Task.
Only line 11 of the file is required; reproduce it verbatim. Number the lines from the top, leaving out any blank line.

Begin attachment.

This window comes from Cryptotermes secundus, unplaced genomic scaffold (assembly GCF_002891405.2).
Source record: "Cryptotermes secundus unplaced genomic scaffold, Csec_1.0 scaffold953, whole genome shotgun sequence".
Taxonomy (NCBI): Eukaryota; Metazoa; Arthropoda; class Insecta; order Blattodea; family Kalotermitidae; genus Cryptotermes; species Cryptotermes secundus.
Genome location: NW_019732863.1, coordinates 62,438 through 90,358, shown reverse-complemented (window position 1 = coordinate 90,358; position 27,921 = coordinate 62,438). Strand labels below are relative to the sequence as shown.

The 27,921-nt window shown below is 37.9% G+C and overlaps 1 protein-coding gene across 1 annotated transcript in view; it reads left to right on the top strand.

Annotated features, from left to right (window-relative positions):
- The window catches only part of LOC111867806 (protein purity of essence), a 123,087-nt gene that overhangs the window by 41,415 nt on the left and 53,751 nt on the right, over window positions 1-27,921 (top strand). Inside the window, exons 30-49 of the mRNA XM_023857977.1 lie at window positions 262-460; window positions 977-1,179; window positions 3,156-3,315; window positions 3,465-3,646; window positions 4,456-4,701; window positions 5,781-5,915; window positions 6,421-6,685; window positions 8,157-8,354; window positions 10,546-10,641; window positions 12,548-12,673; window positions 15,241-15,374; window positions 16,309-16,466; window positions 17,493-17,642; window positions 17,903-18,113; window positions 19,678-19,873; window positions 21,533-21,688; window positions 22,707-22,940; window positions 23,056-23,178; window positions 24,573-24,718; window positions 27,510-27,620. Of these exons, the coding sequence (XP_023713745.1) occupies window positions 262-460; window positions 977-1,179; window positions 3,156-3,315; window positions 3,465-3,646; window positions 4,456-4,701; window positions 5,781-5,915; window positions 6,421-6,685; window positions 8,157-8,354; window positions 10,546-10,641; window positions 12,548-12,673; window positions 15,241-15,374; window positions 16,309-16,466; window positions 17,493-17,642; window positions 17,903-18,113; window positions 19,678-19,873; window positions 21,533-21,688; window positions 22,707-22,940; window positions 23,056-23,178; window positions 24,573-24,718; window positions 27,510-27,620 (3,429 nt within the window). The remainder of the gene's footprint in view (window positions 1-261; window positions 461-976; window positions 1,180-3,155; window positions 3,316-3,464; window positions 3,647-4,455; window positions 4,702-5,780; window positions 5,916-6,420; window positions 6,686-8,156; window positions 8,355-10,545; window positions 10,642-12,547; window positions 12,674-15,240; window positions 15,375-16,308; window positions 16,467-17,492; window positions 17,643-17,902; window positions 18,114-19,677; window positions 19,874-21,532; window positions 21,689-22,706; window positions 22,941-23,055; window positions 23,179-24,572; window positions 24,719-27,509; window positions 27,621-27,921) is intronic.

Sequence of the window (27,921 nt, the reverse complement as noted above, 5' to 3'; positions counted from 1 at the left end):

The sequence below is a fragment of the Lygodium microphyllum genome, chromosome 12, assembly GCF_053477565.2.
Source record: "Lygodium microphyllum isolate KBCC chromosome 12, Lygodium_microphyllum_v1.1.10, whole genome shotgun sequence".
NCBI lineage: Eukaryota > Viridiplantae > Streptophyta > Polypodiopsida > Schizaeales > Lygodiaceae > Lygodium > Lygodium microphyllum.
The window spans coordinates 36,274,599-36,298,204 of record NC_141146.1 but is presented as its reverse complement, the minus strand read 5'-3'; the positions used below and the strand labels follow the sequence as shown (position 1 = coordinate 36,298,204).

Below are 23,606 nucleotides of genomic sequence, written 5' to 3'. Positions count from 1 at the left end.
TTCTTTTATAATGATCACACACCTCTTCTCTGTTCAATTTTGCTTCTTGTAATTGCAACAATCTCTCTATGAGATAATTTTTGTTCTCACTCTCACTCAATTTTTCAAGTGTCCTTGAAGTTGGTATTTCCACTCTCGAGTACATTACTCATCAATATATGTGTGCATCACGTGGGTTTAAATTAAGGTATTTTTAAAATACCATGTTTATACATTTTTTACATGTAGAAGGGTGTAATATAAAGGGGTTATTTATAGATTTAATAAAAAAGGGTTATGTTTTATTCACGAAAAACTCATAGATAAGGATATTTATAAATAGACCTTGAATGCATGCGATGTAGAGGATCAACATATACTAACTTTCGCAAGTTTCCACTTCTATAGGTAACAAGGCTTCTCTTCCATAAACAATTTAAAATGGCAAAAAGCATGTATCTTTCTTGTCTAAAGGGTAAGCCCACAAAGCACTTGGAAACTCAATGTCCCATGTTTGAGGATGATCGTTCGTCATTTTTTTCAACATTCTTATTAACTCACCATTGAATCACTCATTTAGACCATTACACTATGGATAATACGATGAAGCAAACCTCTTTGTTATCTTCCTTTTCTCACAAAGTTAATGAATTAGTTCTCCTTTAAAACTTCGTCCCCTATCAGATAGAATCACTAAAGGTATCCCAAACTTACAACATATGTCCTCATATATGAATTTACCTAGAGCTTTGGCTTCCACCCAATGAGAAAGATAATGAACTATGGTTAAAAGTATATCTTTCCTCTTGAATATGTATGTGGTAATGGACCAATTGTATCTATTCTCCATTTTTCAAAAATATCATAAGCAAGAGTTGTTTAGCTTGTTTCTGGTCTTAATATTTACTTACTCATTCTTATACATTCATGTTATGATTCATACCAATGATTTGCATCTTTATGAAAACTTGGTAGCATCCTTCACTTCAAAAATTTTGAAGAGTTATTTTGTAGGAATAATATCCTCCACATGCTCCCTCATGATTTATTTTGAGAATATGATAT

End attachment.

NCBI lineage: Eukaryota > Viridiplantae > Streptophyta > Polypodiopsida > Schizaeales > Lygodiaceae > Lygodium > Lygodium microphyllum.